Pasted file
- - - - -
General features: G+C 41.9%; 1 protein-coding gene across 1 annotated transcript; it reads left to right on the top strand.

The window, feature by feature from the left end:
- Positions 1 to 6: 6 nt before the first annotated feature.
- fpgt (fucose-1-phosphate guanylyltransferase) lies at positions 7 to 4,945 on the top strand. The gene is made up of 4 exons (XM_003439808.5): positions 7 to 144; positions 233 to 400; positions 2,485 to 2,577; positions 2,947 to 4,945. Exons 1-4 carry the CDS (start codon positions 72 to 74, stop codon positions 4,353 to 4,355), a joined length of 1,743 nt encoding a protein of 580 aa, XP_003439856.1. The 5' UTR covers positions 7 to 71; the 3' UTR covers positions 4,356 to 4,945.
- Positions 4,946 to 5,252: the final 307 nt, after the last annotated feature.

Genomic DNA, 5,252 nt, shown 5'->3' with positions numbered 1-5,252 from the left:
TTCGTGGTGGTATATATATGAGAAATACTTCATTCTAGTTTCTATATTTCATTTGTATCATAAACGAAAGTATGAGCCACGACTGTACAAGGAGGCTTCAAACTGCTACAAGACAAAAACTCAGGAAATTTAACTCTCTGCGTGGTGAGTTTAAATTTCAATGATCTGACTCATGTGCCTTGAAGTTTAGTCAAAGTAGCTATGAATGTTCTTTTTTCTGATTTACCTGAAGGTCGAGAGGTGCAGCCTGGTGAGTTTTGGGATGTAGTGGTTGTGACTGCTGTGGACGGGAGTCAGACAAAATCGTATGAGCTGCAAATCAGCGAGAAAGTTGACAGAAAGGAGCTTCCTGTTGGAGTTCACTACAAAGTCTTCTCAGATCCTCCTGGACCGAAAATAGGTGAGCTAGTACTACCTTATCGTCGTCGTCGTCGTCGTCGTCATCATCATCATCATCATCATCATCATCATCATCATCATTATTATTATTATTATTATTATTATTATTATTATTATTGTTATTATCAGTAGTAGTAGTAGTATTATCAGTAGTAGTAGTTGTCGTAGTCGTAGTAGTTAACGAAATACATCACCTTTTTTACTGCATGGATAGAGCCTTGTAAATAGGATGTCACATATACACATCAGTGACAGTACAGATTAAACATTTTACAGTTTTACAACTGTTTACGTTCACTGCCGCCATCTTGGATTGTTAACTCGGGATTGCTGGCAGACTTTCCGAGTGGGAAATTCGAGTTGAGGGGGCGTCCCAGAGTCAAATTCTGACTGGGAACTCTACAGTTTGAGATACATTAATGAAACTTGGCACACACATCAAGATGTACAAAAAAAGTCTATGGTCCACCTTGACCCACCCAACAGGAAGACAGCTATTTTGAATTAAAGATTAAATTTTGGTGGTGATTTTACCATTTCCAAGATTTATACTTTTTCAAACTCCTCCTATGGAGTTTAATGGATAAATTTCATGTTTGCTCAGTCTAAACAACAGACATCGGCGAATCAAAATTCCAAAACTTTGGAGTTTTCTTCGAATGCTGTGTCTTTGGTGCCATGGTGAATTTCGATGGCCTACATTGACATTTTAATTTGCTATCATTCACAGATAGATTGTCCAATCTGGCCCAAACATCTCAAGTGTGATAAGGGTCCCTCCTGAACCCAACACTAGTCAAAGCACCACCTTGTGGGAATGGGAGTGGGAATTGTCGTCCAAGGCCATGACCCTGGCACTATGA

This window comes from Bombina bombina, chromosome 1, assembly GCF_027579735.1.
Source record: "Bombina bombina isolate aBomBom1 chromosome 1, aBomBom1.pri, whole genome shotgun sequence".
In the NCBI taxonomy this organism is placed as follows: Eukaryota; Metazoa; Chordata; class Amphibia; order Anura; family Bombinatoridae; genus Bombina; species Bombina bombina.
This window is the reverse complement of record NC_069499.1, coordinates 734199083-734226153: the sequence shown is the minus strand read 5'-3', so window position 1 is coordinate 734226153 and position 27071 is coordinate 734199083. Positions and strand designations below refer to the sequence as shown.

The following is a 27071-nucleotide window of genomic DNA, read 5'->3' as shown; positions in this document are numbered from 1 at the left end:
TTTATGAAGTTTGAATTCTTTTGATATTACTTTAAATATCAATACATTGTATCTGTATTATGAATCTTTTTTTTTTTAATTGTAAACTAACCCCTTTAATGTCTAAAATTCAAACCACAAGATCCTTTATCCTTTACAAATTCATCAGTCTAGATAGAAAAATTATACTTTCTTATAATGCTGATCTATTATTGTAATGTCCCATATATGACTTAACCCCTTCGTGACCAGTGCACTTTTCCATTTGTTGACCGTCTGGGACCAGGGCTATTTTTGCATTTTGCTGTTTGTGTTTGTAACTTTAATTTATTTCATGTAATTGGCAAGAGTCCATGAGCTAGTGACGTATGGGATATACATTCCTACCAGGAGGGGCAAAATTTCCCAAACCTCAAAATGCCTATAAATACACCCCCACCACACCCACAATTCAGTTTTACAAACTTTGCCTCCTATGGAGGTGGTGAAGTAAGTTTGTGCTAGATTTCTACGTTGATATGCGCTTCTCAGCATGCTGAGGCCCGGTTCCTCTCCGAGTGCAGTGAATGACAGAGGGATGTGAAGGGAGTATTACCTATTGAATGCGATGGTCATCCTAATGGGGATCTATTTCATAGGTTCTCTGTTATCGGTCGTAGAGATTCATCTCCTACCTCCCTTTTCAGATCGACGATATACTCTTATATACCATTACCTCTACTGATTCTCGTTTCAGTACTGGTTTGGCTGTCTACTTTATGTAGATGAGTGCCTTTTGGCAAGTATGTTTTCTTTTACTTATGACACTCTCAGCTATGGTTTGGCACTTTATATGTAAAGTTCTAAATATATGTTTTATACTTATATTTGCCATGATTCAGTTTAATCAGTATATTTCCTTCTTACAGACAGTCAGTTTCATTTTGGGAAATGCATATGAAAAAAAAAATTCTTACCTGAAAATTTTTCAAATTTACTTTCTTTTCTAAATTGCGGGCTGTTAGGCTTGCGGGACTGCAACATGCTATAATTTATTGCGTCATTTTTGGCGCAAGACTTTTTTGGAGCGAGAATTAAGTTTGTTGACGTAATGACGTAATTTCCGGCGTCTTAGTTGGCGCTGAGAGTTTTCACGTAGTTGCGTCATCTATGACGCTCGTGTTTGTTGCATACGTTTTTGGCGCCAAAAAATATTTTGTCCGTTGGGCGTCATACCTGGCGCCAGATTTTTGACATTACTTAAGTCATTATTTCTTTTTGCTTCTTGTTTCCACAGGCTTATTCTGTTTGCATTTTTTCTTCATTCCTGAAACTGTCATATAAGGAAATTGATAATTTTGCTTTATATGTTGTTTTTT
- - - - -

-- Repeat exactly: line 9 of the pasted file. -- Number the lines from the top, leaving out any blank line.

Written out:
Source record: "Bombina bombina isolate aBomBom1 chromosome 1, aBomBom1.pri, whole genome shotgun sequence".